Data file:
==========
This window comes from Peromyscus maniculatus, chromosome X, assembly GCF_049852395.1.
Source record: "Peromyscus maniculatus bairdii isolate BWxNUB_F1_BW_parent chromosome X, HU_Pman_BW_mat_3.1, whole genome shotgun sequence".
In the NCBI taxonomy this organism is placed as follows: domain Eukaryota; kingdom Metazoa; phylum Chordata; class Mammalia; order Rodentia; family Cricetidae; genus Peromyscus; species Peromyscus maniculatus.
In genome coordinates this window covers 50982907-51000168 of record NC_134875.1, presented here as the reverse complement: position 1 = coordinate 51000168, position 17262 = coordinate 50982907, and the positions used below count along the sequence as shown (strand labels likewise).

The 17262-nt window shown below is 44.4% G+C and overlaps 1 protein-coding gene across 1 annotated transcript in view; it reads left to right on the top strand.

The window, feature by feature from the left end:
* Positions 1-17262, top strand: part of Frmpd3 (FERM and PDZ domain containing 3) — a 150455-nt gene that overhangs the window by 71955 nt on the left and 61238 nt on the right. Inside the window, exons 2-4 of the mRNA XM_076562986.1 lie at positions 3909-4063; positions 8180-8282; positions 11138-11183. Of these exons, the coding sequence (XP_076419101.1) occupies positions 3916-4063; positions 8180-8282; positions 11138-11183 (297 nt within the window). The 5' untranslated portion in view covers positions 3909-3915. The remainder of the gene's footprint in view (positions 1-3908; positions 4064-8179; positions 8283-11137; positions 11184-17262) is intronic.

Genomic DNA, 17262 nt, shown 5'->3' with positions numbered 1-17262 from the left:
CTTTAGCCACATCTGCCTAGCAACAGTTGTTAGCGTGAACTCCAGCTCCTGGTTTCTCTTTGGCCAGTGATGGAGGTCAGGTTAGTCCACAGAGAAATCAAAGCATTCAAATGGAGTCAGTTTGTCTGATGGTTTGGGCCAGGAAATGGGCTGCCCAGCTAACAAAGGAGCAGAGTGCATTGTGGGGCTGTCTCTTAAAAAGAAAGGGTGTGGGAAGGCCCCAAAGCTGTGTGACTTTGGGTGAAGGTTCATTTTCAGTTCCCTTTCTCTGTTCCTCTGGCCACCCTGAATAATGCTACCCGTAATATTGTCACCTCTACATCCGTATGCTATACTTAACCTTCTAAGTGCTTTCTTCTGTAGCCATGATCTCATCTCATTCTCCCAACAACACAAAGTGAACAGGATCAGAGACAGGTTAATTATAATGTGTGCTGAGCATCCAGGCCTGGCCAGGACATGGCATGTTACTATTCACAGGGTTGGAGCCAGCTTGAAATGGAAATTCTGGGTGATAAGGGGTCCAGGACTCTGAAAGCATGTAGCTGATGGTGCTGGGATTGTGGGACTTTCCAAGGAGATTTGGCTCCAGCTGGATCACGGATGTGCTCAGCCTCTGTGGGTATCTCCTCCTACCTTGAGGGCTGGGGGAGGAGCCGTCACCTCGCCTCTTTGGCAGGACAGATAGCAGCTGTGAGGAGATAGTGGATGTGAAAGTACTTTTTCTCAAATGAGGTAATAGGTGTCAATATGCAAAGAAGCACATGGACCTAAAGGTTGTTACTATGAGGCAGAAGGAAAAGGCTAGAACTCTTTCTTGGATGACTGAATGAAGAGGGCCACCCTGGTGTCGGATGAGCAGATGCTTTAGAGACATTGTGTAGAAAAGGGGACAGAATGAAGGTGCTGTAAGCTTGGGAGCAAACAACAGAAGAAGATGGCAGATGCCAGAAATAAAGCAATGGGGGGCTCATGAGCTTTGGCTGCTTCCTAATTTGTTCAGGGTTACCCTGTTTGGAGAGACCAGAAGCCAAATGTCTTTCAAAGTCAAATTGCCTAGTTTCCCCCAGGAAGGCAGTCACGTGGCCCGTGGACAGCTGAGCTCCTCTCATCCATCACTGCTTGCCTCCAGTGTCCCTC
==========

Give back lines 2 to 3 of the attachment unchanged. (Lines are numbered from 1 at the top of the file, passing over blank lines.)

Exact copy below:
Source record: "Peromyscus maniculatus bairdii isolate BWxNUB_F1_BW_parent chromosome X, HU_Pman_BW_mat_3.1, whole genome shotgun sequence".
In the NCBI taxonomy this organism is placed as follows: domain Eukaryota; kingdom Metazoa; phylum Chordata; class Mammalia; order Rodentia; family Cricetidae; genus Peromyscus; species Peromyscus maniculatus.